• commented on A Shared Grieving 2019-09-15 17:42:10 -0700
    Wow I would love to see that field of flowers. What a beautifully meaning tribute , all that love, growing, literally, because of death.

  • commented on Your Touch 2019-09-15 17:39:22 -0700
    Staci, Im the Friday writer here, just wanted to say this post is beautifully heartbreaking. I really relate and love it.

  • commented on The Fear of Taking New Risks 2019-07-16 03:47:14 -0700
    It’s a “widow-bago”

  • commented on Fearing More Death 2019-07-16 03:44:03 -0700
    Love you. And I totally get this.

  • commented on Summer Has a Feel ... 2019-06-22 13:52:23 -0700
    Im so sorry Bonnie, for all you are going through. My husband died at work. They found him collapsed on the floor at his volenteer job an hour after he got there. I woke up to a ringing phone from the hospital telling me to get there right away, that they had my husband. They wouldnt tell me anything else. I took that cab alone and when I got to the ER, they told me that he was rushed from work to them and he didnt make it. Im so sorry for what we all go through… the guilt, the horrible images, the missing… alll of it. Its so hard. Please take care of yourself and thank you for sharing some of your story with me.

  • commented on Random Widower Thoughts 2019-06-14 07:05:45 -0700
    I loved this blog of yours. Im the Friday writer on here, and this is the first time Ive stopped to check out your words before writing my own blog post. I will certainly be doing more of that, because I really loved what you have to say. Keep being honest. My husband and I had a huge music connection too, we love jazz and the Roots are awesome! Also, its totally normal to feel both grateful for your daughter and intensely sad that your wife isnt here , and to be confused by all of it. Hang in there, youre doing great things.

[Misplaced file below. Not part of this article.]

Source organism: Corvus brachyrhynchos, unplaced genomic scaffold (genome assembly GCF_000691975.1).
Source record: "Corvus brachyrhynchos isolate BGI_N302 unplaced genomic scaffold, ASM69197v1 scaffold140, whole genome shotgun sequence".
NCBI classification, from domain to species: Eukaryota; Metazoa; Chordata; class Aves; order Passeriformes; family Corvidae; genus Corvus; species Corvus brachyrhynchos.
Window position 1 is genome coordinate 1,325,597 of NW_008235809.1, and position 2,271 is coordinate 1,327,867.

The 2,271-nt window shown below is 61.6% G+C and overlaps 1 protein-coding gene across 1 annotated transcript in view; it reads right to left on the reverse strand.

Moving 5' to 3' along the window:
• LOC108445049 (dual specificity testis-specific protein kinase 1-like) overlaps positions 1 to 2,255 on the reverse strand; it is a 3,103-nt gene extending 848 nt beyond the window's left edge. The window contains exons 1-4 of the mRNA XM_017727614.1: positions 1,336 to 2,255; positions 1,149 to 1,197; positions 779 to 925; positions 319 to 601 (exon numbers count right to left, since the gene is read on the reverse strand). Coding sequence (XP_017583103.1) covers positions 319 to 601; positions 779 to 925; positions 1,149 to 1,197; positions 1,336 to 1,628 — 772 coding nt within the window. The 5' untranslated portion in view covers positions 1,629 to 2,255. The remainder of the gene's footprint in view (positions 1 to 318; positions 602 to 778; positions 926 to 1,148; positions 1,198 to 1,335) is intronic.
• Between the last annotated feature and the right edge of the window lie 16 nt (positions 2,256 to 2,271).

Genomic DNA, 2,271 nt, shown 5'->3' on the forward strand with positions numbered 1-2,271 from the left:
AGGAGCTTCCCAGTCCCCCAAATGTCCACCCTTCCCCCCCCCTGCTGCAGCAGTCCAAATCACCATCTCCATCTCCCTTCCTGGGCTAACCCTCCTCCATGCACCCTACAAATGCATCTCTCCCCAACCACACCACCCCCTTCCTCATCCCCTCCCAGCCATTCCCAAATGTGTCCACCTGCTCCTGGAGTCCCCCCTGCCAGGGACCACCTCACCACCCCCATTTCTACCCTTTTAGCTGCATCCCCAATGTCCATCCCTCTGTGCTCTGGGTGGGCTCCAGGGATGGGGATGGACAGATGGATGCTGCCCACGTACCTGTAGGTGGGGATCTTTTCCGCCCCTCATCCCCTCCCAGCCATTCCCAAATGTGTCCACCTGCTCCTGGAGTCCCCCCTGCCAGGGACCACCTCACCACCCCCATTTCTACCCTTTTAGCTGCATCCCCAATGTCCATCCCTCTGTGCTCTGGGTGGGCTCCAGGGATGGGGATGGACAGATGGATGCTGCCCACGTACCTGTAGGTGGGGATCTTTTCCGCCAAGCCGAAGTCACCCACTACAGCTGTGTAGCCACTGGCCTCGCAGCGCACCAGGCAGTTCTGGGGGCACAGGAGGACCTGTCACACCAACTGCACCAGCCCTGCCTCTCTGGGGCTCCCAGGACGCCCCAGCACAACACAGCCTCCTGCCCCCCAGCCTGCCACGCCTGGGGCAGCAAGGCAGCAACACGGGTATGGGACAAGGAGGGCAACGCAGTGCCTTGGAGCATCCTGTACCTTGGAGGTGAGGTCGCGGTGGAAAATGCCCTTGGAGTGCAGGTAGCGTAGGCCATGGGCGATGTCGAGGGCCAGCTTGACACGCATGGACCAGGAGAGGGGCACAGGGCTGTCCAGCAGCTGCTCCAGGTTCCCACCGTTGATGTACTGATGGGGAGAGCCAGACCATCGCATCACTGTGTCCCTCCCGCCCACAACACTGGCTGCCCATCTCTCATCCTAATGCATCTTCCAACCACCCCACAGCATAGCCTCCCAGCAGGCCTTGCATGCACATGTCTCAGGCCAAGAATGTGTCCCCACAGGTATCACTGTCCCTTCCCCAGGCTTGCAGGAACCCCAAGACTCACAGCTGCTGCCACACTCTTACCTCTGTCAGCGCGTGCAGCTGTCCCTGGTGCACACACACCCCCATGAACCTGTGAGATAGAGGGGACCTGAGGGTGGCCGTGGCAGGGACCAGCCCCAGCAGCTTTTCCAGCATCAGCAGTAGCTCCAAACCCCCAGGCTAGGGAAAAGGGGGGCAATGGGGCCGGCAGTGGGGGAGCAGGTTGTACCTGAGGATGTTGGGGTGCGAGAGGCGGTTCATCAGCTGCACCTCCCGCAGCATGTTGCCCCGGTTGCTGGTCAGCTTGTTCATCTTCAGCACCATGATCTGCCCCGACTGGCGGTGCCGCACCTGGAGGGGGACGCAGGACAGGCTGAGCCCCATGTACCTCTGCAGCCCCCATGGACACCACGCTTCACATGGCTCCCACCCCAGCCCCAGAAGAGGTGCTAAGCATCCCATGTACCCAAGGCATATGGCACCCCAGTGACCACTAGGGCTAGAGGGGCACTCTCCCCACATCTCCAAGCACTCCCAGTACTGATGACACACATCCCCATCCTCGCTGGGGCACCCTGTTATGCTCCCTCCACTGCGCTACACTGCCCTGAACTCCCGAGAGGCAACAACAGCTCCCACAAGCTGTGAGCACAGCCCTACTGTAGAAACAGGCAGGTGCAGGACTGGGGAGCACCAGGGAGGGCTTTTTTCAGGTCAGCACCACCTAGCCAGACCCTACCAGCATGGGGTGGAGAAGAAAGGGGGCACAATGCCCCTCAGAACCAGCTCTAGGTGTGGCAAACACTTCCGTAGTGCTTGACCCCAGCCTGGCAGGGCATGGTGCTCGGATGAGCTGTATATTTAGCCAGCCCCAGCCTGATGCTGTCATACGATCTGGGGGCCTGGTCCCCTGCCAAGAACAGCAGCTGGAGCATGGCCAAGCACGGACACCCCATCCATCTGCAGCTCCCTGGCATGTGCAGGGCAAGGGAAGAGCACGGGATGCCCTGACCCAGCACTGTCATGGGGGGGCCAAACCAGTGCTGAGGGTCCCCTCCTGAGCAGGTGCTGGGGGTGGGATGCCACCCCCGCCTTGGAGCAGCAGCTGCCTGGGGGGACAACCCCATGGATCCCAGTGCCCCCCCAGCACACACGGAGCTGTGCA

• commented on Call Me Anytime 2019-05-10 13:48:16 -0700
    Yes to all of this. I remember all of our late night chats, and middle of the day chats, and the ones where we cried hard to each other over our failed new dating attempts, and other things. Such a deep bond is created through mutual loss. And what is REALLY cool is watching the person you saw at their saddest, living again and happy and finding her joys. It makes me so happy when I see my widowed friends creating lives that they can be proud of and joyful in. Love you xo

Kelley is a comedian, writer, actor, and speaker living in NYC. She married her soul-mate and best friend Don, in October of 2006. She was 35, and he was 42. Just over four years later, he would die shockingly from a massive heart-attack. Kelley has turne